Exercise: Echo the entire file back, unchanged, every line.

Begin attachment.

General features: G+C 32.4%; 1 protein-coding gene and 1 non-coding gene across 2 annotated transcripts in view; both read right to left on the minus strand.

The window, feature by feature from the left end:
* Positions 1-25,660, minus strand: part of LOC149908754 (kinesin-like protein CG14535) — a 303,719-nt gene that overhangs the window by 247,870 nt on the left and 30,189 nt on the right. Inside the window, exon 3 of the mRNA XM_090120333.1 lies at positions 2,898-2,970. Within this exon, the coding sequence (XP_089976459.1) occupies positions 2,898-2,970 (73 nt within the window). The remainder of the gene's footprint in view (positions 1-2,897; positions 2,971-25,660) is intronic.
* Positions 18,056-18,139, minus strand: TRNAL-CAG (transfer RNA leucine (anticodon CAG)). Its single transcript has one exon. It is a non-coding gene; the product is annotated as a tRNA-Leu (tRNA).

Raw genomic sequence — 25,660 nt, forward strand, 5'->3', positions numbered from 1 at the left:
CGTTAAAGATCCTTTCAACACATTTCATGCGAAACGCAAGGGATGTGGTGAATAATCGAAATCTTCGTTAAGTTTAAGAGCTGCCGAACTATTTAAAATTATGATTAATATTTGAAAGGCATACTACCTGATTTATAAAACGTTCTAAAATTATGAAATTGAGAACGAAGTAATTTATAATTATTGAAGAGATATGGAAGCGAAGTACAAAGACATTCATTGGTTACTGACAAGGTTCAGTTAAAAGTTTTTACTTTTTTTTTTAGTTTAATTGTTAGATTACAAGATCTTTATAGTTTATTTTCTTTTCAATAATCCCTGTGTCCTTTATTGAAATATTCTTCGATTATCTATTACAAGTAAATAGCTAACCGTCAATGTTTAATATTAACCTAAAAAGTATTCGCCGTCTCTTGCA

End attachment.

General features: G+C 32.4%; 1 protein-coding gene and 1 non-coding gene across 2 annotated transcripts in view; both read right to left on the minus strand.

The window, feature by feature from the left end:
* Positions 1-25,660, minus strand: part of LOC149908754 (kinesin-like protein CG14535) — a 303,719-nt gene that overhangs the window by 247,870 nt on the left and 30,189 nt on the right. Inside the window, exon 3 of the mRNA XM_090120333.1 lies at positions 2,898-2,970. Within this exon, the coding sequence (XP_089976459.1) occupies positions 2,898-2,970 (73 nt within the window). The remainder of the gene's footprint in view (positions 1-2,897; positions 2,971-25,660) is intronic.
* Positions 18,056-18,139, minus strand: TRNAL-CAG (transfer RNA leucine (anticodon CAG)). Its single transcript has one exon. It is a non-coding gene; the product is annotated as a tRNA-Leu (tRNA).

Raw genomic sequence — 25,660 nt, forward strand, 5'->3', positions numbered from 1 at the left:
CGTTAAAGATCCTTTCAACACATTTCATGCGAAACGCAAGGGATGTGGTGAATAATCGAAATCTTCGTTAAGTTTAAGAGCTGCCGAACTATTTAAAATTATGATTAATATTTGAAAGGCATACTACCTGATTTATAAAACGTTCTAAAATTATGAAATTGAGAACGAAGTAATTTATAATTATTGAAGAGATATGGAAGCGAAGTACAAAGACATTCATTGGTTACTGACAAGGTTCAGTTAAAAGTTTTTACTTTTTTTTTTAGTTTAATTGTTAGATTACAAGATCTTTATAGTTTATTTTCTTTTCAATAATCCCTGTGTCCTTTATTGAAATATTCTTCGATTATCTATTACAAGTAAATAGCTAACCGTCAATGTTTAATATTAACCTAAAAAGTATTCGCCGTCTCTTGCA